DAYTON IS A ‘LABOR OF LOVE,’ SAYS MAYOR WHALEY
Many bright spots, but loss of Good Sam, opioid crisis hit hard.
Dayton Mayor Nan Whaley’s State of the City address on Wednesday — Valentine’s Day — tried to show some love for the recent development successes and investments in the city, including new housing, amenities, jobs and efforts to offer universal preschool.
But Whaley acknowledged that not everything has come up roses for Dayton, such as the recent announcement that Good Samaritan Hospital will close and the community’s bitter struggle with the opioid crisis.
“(It) is fitting that this year’s State of the City address should fall on Valentine’s Day,” Whaley said.
“It’s an honor to share with you this review of the city we all love and to highlight our accomplishments, our challenges and the opportunities that lie ahead.”
There was a lot to love about 2017, including the opening of the $64 million new downtown Day- Dayton mayor ton Metro Library, the completion of the $168 million Dayton Children’s patient tower and the addition of new housing, such as the Delco Lofts and the Brownstones at 2nd, Whaley said.
During her speech at City Hall, Whaley said the housing market continues to rebound from the Great Recession, and downtown and surrounding neighborhoods are some of the hottest areas in the region.
CareSource had many options but chose to invest in Dayton, and work is underway on its new office
‘It’s an honor to share with you this review of the city we all love and to highlight our accomplishments ... and opportunities.’ Nan Whaley,
continued from B1 tower on East First Street, which will house hundreds of employees, the mayor said.
Last year, the Levitt Pavil- ion Dayton finished fundraising for a new outdoor music pavilion in the heart of downtown, and work began on the amphitheater.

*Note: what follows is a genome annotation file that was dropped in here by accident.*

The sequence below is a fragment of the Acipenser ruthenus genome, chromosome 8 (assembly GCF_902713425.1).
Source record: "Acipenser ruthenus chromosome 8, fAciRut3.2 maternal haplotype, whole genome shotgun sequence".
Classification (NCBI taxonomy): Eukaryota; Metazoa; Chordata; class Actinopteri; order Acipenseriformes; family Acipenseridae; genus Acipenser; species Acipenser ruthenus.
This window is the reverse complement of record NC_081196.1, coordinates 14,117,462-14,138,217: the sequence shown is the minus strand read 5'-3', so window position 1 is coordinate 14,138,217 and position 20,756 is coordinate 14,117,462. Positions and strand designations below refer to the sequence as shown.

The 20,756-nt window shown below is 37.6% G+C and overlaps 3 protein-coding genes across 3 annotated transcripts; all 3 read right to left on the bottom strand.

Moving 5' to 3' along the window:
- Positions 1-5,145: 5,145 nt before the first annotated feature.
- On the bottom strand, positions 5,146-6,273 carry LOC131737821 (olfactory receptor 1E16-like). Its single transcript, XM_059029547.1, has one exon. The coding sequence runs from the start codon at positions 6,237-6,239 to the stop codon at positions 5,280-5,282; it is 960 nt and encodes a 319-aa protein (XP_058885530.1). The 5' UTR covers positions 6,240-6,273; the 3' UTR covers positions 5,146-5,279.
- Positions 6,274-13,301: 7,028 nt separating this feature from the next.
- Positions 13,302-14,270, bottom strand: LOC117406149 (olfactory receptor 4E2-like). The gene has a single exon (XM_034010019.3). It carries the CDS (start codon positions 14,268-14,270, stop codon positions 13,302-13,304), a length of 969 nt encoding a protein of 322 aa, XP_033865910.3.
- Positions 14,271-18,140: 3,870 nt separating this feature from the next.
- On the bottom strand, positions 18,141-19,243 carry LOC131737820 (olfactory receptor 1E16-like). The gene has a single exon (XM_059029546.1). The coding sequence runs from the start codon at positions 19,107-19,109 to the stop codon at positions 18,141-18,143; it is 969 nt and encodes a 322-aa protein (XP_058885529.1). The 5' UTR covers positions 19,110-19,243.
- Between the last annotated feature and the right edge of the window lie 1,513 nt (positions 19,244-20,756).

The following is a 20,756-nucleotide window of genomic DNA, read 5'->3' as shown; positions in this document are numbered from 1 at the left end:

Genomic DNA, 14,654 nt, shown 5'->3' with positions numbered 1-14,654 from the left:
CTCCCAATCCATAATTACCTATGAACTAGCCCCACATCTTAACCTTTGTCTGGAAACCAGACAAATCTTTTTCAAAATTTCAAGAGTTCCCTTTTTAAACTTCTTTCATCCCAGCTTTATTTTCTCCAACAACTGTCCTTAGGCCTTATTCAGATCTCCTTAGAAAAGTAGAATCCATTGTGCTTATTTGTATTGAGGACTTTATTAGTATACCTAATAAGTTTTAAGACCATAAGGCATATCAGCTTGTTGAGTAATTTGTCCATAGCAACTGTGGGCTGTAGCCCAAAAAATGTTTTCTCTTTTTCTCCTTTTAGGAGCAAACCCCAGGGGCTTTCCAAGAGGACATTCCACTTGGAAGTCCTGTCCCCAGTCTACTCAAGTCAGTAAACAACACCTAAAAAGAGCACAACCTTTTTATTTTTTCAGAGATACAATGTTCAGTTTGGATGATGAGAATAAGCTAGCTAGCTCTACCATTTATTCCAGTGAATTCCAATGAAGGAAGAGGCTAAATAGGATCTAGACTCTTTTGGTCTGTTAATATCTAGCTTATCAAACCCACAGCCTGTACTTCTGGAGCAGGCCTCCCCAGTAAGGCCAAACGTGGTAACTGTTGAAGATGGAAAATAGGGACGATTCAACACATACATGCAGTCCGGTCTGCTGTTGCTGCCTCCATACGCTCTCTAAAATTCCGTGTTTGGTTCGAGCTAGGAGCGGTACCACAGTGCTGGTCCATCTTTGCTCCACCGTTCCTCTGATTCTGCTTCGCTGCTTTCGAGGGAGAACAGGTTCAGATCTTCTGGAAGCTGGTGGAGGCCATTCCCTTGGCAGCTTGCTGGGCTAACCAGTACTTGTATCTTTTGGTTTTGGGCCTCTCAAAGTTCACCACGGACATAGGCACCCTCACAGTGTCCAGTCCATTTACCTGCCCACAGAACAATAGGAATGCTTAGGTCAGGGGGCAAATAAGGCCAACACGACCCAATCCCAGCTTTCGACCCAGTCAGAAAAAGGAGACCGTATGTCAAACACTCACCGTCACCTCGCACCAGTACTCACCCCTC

Developers have secured $9 million in state historic tax credits for the Dayton Arcade, and a $90 million project to renovate and reopen the vacant complex is headed toward the finish line, Whaley said.
“For a few decades, the arcade has been living on love alone,” she said. “We are very close to seeing this building have a new story with both new and older generations getting the chance to fall in love with it all over again.”
Using new funds from an income tax hike, the city enhanced some of its basic services, and the city last year paved more than 60 lane miles of residen- tial streets — the most in 40 years, she said.
But though 2017 ended on some positive notes — like the arcade obtaining tax credits and the Dayton region seeing decent job growth in December — the beginning of 2018 struck some rocky waters.
In January, Good Sam announced it would close, likely by the end of this year. That was “one of the toughest days I have had as mayor,” Whaley said.
She said the hospital’s shutdown will impact access to health care for thousands of residents, and she’s concerned about the economic consequences on the city’s west side.
These are concerns shared by many, including Daryl Ward, senior pastor at Omega Baptist Church, who attended Wednesday’s address.
He said he was pleased to hear Whaley’s comments about needing to focus on west Dayton.
“In fact, the whole address could have been on west Dayton — the need is that great, the needs did not begin yesterday,” he told this news organization.
Whaley also said the opioid crisis continues to drain public safety resources and has hit this community harder than anywhere else in the nation. Contact this reporter at 937225-0749 or email Cornelius. Frolik@coxinc.com.
Presenting the State of the City address at City Hall on Wednesday, Dayton Mayor Nan Whaley touts the rebounding housing market and the $168 million Dayton Children’s patient tower.